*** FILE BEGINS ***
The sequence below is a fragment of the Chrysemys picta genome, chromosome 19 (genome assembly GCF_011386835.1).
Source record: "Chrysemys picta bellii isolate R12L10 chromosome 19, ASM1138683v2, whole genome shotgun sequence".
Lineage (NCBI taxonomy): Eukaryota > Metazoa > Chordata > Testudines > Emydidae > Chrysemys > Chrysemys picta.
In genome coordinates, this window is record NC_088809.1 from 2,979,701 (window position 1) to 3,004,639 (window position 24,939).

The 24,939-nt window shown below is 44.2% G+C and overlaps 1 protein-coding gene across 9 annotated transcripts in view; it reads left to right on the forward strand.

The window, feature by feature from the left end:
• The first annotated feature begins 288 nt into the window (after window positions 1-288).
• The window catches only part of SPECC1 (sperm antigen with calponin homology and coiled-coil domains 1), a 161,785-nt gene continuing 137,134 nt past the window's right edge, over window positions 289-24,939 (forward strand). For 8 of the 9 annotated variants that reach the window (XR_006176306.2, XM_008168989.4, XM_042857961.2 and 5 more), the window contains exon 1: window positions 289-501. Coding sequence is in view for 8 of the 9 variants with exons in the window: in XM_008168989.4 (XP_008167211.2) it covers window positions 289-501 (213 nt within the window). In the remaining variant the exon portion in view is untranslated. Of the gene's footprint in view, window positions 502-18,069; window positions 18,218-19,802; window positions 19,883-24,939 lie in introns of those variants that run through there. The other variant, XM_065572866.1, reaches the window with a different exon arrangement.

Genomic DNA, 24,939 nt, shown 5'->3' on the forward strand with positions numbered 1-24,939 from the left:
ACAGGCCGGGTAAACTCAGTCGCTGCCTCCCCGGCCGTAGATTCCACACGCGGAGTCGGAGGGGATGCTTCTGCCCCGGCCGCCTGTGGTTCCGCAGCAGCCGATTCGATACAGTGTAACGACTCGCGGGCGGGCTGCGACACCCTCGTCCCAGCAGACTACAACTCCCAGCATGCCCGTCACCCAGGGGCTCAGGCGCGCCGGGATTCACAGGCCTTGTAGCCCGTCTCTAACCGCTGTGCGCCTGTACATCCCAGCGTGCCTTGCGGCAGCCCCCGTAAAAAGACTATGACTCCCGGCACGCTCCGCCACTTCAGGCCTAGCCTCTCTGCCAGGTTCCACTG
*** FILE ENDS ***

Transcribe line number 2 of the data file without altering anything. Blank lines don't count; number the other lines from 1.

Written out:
Source record: "Chrysemys picta bellii isolate R12L10 chromosome 19, ASM1138683v2, whole genome shotgun sequence".